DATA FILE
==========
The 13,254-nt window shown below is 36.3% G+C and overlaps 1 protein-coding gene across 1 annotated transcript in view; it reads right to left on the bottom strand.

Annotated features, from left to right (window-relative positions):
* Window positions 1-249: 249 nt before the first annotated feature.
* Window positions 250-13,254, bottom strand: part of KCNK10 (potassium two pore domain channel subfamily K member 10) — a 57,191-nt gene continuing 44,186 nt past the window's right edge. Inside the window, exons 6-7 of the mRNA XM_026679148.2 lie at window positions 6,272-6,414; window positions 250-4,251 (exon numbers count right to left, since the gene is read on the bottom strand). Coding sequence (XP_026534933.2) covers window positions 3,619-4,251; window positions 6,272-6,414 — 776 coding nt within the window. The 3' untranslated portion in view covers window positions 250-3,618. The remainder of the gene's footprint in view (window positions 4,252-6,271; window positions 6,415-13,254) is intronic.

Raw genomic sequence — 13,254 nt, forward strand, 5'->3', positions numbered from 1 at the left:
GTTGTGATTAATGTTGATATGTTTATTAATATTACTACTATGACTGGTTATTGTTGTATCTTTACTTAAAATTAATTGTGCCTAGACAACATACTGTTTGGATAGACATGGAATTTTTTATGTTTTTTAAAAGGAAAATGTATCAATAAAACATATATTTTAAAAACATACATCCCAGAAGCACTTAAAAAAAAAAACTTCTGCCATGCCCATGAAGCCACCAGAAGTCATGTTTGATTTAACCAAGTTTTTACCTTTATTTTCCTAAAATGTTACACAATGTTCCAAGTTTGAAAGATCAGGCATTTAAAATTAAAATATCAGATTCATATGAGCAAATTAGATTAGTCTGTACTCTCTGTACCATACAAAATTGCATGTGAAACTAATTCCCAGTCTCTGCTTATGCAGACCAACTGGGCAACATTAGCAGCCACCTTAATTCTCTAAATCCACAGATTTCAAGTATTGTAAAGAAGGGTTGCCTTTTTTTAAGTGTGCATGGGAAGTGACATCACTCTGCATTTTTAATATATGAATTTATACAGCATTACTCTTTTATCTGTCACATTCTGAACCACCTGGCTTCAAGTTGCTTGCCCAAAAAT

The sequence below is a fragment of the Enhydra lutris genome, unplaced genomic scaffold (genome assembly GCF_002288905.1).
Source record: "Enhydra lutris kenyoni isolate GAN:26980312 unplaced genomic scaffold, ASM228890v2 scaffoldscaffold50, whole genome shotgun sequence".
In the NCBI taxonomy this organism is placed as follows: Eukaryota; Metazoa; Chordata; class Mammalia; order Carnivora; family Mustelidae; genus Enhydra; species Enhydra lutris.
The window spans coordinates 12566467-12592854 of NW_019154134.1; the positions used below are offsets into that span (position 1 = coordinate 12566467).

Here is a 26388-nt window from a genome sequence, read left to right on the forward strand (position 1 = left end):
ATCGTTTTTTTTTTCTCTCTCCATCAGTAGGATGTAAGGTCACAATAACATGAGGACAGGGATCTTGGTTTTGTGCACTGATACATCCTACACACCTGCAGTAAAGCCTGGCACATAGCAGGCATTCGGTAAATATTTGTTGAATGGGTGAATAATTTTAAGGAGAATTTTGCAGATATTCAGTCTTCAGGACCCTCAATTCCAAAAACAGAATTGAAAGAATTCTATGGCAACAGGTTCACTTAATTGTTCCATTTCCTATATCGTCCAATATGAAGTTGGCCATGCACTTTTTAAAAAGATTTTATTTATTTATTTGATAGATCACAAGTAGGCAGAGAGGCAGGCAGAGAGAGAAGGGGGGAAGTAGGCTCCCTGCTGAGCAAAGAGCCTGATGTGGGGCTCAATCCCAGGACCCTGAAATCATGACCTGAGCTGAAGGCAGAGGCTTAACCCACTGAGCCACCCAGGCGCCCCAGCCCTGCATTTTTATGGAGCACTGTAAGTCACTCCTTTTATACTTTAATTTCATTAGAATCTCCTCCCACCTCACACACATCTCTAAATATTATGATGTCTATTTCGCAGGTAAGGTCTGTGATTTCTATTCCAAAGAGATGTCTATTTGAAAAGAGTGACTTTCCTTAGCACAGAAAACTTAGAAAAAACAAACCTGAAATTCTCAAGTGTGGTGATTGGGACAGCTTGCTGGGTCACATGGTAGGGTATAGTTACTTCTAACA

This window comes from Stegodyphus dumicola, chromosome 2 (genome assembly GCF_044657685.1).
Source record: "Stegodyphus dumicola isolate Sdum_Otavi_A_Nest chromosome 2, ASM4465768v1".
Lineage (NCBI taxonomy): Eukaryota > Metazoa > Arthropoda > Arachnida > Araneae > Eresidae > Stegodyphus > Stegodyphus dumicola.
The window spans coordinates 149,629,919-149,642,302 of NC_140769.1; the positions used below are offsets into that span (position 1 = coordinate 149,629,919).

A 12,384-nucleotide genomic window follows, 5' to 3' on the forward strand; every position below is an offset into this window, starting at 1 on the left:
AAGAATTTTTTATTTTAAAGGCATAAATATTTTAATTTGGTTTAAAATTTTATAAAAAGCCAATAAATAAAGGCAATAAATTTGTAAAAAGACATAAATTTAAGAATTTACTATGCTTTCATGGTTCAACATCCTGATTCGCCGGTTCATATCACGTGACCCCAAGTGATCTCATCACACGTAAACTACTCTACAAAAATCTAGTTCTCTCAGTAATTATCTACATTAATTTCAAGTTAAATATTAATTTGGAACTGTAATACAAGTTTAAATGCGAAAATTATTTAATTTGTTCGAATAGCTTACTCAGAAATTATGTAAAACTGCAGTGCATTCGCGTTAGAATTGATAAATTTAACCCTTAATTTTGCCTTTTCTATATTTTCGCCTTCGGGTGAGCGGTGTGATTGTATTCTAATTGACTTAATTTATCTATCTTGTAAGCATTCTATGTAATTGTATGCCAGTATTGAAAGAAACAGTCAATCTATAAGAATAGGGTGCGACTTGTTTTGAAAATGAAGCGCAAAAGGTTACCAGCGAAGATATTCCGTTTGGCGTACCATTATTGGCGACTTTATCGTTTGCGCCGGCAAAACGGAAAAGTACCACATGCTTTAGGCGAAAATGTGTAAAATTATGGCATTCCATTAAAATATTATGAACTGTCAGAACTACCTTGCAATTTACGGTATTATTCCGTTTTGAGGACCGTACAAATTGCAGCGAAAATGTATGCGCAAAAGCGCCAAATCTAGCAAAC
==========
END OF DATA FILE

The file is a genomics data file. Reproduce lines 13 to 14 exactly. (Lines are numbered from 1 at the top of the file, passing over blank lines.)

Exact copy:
This window comes from Stegodyphus dumicola, chromosome 2 (genome assembly GCF_044657685.1).
Source record: "Stegodyphus dumicola isolate Sdum_Otavi_A_Nest chromosome 2, ASM4465768v1".